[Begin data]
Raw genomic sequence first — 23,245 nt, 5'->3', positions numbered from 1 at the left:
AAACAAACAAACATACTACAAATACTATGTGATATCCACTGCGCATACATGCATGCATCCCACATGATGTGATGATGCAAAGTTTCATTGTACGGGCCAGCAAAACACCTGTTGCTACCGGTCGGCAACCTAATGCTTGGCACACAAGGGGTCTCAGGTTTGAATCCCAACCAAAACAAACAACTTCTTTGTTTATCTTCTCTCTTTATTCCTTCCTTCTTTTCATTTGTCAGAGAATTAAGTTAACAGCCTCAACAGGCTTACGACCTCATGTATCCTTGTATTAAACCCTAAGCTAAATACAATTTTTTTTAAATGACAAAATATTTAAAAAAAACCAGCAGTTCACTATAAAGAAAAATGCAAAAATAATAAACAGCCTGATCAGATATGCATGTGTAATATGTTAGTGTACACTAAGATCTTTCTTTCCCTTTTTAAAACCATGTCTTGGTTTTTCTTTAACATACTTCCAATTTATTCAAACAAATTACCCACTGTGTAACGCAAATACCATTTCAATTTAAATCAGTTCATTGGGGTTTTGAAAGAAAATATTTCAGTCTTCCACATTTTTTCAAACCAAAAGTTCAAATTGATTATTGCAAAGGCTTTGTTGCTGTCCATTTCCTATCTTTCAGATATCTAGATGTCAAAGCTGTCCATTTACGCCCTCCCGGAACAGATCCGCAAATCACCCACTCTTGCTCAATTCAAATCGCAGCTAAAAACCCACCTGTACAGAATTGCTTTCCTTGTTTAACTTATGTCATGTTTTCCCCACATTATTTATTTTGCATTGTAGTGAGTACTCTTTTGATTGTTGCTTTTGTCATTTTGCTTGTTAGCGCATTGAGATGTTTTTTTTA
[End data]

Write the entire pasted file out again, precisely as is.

Raw genomic sequence first — 23,245 nt, 5'->3', positions numbered from 1 at the left:
AAACAAACAAACATACTACAAATACTATGTGATATCCACTGCGCATACATGCATGCATCCCACATGATGTGATGATGCAAAGTTTCATTGTACGGGCCAGCAAAACACCTGTTGCTACCGGTCGGCAACCTAATGCTTGGCACACAAGGGGTCTCAGGTTTGAATCCCAACCAAAACAAACAACTTCTTTGTTTATCTTCTCTCTTTATTCCTTCCTTCTTTTCATTTGTCAGAGAATTAAGTTAACAGCCTCAACAGGCTTACGACCTCATGTATCCTTGTATTAAACCCTAAGCTAAATACAATTTTTTTTAAATGACAAAATATTTAAAAAAAACCAGCAGTTCACTATAAAGAAAAATGCAAAAATAATAAACAGCCTGATCAGATATGCATGTGTAATATGTTAGTGTACACTAAGATCTTTCTTTCCCTTTTTAAAACCATGTCTTGGTTTTTCTTTAACATACTTCCAATTTATTCAAACAAATTACCCACTGTGTAACGCAAATACCATTTCAATTTAAATCAGTTCATTGGGGTTTTGAAAGAAAATATTTCAGTCTTCCACATTTTTTCAAACCAAAAGTTCAAATTGATTATTGCAAAGGCTTTGTTGCTGTCCATTTCCTATCTTTCAGATATCTAGATGTCAAAGCTGTCCATTTACGCCCTCCCGGAACAGATCCGCAAATCACCCACTCTTGCTCAATTCAAATCGCAGCTAAAAACCCACCTGTACAGAATTGCTTTCCTTGTTTAACTTATGTCATGTTTTCCCCACATTATTTATTTTGCATTGTAGTGAGTACTCTTTTGATTGTTGCTTTTGTCATTTTGCTTGTTAGCGCATTGAGATGTTTTTTTTA